Murder by the Book: Exhibition dedicated to 20th century crime fiction to open in Cambridge

Murder she wrote: the typewriter which the 'Queen of Crime' wrote her novels
Murder She Wrote: the typewriter which the 'Queen of Crime' wrote her novels on Credit: University of Cambridge

Crime pays - at least when it comes to fiction.

According to the data firm Nielsen more than half a billion crime, thriller and adventure books were bought in the 10 years from 2013 to 2022 in the UK. That market was worth £2.5bn.

But some critics often look down their noses at the genre, considering it a "second class literature".

Now an exhibition at the University of Cambridge is hoping to change all that.

Murder by the Book celebrates 20th century British crime fiction.

Killer facts

Killer facts about crime fiction

The genre consistently ranks as the largest area of the book market, and in 2022, crime & thriller accounted for around 12 of all print book purchases,.

That rose to around a fifth of audiobooks and more than a third of e-books.

And 4 out every ten book buyers say they read crime & thriller books - Nielsen

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The Queen of Crime

Agatha Christie - herself the subject of a real-life mystery - is regarded as the biggest name in crime fiction.

the British author penned 66 detective novels, creating characters like ~Hercule Poirot and Miss Marple - as as well as the world’s longest-running play – The Mousetrap.

According to her official website her books have sold over 2 billion copies worldwide.

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Challengers to the Queen's crown...

Well according to the Crime Writer's Association - the authors behind those dastardly plots - in 1990 they named The Daughter of Time by Scottish author Jospehine Tey.

The book was about the murder of the princes in the tower.

But at number 4 in that list was Witham's Dorothy L Sayers - the creator of Lord Peter Wimsey, for her book Gaudy Night

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And there are plenty of amazing artefacts on display.

Exhibit A: Agatha Christie’s typewriter and dictaphone.

But that's not all. The typescript to her final Poirot Novel, Curtain, published in 1975, that was so top secret it was kept in a bank vault for three decades until its publication, will also go on show.

Also on loan from the Christie Archive Trust for the exhibition are her draft notebooks from the writing of Curtain and Witness For The Prosecution.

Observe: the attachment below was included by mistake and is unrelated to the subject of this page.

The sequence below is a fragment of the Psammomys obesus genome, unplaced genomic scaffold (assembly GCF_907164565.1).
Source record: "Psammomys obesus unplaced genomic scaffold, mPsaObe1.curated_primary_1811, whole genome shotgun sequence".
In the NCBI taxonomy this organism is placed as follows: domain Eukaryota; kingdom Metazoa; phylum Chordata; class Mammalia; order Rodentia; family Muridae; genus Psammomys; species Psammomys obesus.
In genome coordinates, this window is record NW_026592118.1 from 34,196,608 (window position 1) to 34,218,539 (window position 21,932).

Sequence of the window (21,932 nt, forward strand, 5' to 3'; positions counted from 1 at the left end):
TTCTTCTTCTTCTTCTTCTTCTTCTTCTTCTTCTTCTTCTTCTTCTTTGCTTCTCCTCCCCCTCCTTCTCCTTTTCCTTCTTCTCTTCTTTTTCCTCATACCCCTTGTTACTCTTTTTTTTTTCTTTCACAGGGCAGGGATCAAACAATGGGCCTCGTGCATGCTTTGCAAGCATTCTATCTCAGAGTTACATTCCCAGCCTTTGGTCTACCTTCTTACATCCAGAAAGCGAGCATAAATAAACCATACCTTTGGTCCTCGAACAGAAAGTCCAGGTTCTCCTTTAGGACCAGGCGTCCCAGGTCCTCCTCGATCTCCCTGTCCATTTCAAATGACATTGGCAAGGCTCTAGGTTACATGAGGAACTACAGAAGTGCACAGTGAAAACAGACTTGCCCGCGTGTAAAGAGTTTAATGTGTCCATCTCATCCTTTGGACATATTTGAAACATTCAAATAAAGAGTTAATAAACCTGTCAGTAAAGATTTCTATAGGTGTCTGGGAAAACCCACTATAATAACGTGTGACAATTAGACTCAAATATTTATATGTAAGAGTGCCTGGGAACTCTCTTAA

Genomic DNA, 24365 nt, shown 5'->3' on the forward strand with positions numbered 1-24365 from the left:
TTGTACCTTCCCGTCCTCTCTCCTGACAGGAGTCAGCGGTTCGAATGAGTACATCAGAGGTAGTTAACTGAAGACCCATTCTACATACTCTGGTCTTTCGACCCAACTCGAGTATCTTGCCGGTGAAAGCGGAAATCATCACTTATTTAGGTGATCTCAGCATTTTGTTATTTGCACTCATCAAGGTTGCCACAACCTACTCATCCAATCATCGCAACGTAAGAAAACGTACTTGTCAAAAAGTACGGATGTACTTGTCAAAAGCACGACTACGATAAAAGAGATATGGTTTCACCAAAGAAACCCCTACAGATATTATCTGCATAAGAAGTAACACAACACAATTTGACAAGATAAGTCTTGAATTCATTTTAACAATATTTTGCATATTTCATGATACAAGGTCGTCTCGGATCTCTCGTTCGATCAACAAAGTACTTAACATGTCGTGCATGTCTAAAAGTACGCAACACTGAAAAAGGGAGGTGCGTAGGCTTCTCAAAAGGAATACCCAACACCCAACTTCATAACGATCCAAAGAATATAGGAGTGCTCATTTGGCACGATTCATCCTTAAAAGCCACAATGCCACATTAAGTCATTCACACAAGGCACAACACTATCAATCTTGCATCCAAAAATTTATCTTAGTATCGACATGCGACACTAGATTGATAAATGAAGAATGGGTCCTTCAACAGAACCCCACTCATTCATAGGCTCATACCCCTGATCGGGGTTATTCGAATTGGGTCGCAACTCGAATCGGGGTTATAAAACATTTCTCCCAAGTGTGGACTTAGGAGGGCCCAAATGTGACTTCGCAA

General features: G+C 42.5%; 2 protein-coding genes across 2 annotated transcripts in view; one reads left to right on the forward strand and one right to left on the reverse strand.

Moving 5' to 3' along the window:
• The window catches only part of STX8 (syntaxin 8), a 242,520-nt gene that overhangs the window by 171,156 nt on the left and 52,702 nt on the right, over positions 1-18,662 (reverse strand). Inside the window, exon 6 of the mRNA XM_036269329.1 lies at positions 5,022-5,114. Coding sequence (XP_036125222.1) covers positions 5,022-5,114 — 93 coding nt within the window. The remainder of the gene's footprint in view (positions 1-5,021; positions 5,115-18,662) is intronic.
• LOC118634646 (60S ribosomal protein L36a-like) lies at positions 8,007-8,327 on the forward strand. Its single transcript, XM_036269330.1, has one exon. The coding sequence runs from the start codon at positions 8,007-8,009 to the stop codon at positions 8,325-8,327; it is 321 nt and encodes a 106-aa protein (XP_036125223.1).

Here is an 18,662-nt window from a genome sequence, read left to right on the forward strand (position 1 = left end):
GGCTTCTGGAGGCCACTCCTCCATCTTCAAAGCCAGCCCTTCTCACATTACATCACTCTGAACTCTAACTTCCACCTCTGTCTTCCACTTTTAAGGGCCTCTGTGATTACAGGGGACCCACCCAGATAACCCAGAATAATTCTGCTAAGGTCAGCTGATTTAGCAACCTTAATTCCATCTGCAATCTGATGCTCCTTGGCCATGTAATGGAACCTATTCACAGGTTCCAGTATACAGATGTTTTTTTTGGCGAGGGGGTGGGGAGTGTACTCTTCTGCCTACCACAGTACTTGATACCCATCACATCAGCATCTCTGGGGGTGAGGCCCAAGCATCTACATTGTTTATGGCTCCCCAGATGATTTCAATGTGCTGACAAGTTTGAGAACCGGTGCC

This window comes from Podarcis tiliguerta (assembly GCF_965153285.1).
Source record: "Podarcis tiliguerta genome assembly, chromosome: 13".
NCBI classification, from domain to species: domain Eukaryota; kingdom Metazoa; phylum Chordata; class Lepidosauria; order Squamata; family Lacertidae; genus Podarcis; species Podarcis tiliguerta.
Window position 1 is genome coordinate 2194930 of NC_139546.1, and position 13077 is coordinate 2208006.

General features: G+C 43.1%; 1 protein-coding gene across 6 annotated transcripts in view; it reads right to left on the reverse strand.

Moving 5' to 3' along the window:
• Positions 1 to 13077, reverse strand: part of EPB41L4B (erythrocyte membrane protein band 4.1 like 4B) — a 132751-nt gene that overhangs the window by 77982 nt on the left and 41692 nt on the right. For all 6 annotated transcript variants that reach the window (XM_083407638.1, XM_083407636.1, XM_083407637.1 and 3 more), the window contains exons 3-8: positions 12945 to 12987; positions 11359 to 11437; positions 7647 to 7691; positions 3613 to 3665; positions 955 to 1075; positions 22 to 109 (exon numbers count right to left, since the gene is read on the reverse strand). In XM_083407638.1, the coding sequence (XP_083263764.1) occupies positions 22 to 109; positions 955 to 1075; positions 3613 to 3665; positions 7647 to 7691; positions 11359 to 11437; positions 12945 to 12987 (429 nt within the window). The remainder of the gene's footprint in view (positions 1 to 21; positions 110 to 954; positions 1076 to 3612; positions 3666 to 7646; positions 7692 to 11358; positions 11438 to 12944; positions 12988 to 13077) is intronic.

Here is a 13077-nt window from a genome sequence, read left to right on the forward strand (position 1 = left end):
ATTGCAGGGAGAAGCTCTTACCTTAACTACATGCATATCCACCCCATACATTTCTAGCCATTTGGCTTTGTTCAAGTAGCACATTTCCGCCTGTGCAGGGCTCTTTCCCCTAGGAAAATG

The exhibition starts on 23 March. Credit: University of Cambridge.

Award-winning Suffolk crime author Nicola Upson, is the curator of the exhibition.

She said: “This exhibition is a glorious selection of the novels that have influenced the genre and made household names of Sherlock Holmes, Miss Marple, Jane Tennison and Inspector Morse.

“We look at the brilliant ideas, atmospheric settings, vivid characters, the dark and dangerous themes – and those perfect, unguessable endings.

“If you love crime podcasts or programmes, you’re going to love this exhibition!"

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The exhibition, which celebrates 20th century British crime fiction, will feature nearly 100 of the most famous, influential and best-selling crime novels in UK history, as well as other consequential works that are now long out of print.

The majority of the novels on display are drawn from Cambridge University Library’s unique, world-class Tower collection of first editions in their original dust jackets.

Elsewhere, the exhibition also features novelist Wilkie Collins’ writing desk, as well as the library’s first edition copy of his seminal work The Moonstone.

First editions going on display range from the earliest British crime fiction of Sir Arthur Conan Doyle, Charles Felix and Wilkie Collins – to some of the 20th and 21st century’s most recognisable authors.

A Study in Scarlet by Arthur Conan Doyle on display during a preview of Murder by the Book Credit: PA Images

A second part to the exhibition, explores crime novels set in Cambridge and works of fiction that inspired film adaptations by Alfred Hitchcock.

Murder By The Book: A Celebration of 20th Century Crime Fiction is a free exhibition which opens to the public at Cambridge University Library on Saturday, 23 March.

It will run until 24 August.

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